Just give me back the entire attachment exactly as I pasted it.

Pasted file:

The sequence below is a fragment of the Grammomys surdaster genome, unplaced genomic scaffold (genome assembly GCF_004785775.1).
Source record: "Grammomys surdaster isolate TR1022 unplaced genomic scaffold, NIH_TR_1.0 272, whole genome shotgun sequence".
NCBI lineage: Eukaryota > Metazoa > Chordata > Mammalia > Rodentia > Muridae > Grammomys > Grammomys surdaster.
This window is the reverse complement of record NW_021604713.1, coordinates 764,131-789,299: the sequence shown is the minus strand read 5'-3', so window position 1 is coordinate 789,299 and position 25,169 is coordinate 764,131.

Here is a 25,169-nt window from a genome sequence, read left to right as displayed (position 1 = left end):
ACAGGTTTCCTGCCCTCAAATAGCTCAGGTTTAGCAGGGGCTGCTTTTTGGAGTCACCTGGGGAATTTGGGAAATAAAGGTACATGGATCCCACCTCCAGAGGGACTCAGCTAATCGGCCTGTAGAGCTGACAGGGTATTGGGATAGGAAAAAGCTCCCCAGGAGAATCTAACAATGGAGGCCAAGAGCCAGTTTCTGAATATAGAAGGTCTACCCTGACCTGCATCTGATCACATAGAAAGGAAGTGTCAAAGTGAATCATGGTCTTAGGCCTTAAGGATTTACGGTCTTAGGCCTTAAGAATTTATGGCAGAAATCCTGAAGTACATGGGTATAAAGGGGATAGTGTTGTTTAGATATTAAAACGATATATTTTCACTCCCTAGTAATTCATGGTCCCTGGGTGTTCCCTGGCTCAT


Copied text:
The sequence below is a fragment of the Grammomys surdaster genome, unplaced genomic scaffold (genome assembly GCF_004785775.1).
Source record: "Grammomys surdaster isolate TR1022 unplaced genomic scaffold, NIH_TR_1.0 272, whole genome shotgun sequence".
NCBI lineage: Eukaryota > Metazoa > Chordata > Mammalia > Rodentia > Muridae > Grammomys > Grammomys surdaster.
This window is the reverse complement of record NW_021604713.1, coordinates 764,131-789,299: the sequence shown is the minus strand read 5'-3', so window position 1 is coordinate 789,299 and position 25,169 is coordinate 764,131.

Here is a 25,169-nt window from a genome sequence, read left to right as displayed (position 1 = left end):
ACAGGTTTCCTGCCCTCAAATAGCTCAGGTTTAGCAGGGGCTGCTTTTTGGAGTCACCTGGGGAATTTGGGAAATAAAGGTACATGGATCCCACCTCCAGAGGGACTCAGCTAATCGGCCTGTAGAGCTGACAGGGTATTGGGATAGGAAAAAGCTCCCCAGGAGAATCTAACAATGGAGGCCAAGAGCCAGTTTCTGAATATAGAAGGTCTACCCTGACCTGCATCTGATCACATAGAAAGGAAGTGTCAAAGTGAATCATGGTCTTAGGCCTTAAGGATTTACGGTCTTAGGCCTTAAGAATTTATGGCAGAAATCCTGAAGTACATGGGTATAAAGGGGATAGTGTTGTTTAGATATTAAAACGATATATTTTCACTCCCTAGTAATTCATGGTCCCTGGGTGTTCCCTGGCTCAT